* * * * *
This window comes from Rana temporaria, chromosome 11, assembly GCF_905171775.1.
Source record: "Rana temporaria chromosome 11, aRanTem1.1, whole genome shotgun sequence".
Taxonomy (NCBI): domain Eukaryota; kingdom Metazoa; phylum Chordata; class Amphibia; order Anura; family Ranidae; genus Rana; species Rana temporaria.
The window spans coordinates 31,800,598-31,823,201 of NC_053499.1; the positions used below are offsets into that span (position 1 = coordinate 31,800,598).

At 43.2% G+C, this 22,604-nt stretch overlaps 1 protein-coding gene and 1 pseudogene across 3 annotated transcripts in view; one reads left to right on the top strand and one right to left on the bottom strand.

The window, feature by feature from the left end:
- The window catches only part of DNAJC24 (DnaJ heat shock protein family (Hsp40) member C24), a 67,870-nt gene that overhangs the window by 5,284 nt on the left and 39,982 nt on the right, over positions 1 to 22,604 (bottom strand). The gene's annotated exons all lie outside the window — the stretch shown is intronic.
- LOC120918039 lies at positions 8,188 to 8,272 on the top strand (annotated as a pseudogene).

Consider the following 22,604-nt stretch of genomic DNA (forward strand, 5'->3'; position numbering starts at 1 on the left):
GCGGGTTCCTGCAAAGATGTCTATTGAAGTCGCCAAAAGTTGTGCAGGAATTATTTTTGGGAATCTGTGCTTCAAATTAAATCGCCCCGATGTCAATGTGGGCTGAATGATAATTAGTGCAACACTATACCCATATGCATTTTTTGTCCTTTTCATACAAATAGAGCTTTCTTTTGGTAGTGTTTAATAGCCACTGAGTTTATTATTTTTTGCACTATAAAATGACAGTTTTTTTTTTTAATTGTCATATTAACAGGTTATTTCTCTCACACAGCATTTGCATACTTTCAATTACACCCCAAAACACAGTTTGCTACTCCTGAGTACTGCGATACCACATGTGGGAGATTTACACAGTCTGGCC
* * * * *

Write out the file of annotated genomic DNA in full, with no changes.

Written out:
This window comes from Rana temporaria, chromosome 11, assembly GCF_905171775.1.
Source record: "Rana temporaria chromosome 11, aRanTem1.1, whole genome shotgun sequence".
Taxonomy (NCBI): domain Eukaryota; kingdom Metazoa; phylum Chordata; class Amphibia; order Anura; family Ranidae; genus Rana; species Rana temporaria.
The window spans coordinates 31,800,598-31,823,201 of NC_053499.1; the positions used below are offsets into that span (position 1 = coordinate 31,800,598).

At 43.2% G+C, this 22,604-nt stretch overlaps 1 protein-coding gene and 1 pseudogene across 3 annotated transcripts in view; one reads left to right on the top strand and one right to left on the bottom strand.

The window, feature by feature from the left end:
- The window catches only part of DNAJC24 (DnaJ heat shock protein family (Hsp40) member C24), a 67,870-nt gene that overhangs the window by 5,284 nt on the left and 39,982 nt on the right, over positions 1 to 22,604 (bottom strand). The gene's annotated exons all lie outside the window — the stretch shown is intronic.
- LOC120918039 lies at positions 8,188 to 8,272 on the top strand (annotated as a pseudogene).

Consider the following 22,604-nt stretch of genomic DNA (forward strand, 5'->3'; position numbering starts at 1 on the left):
GCGGGTTCCTGCAAAGATGTCTATTGAAGTCGCCAAAAGTTGTGCAGGAATTATTTTTGGGAATCTGTGCTTCAAATTAAATCGCCCCGATGTCAATGTGGGCTGAATGATAATTAGTGCAACACTATACCCATATGCATTTTTTGTCCTTTTCATACAAATAGAGCTTTCTTTTGGTAGTGTTTAATAGCCACTGAGTTTATTATTTTTTGCACTATAAAATGACAGTTTTTTTTTTTAATTGTCATATTAACAGGTTATTTCTCTCACACAGCATTTGCATACTTTCAATTACACCCCAAAACACAGTTTGCTACTCCTGAGTACTGCGATACCACATGTGGGAGATTTACACAGTCTGGCC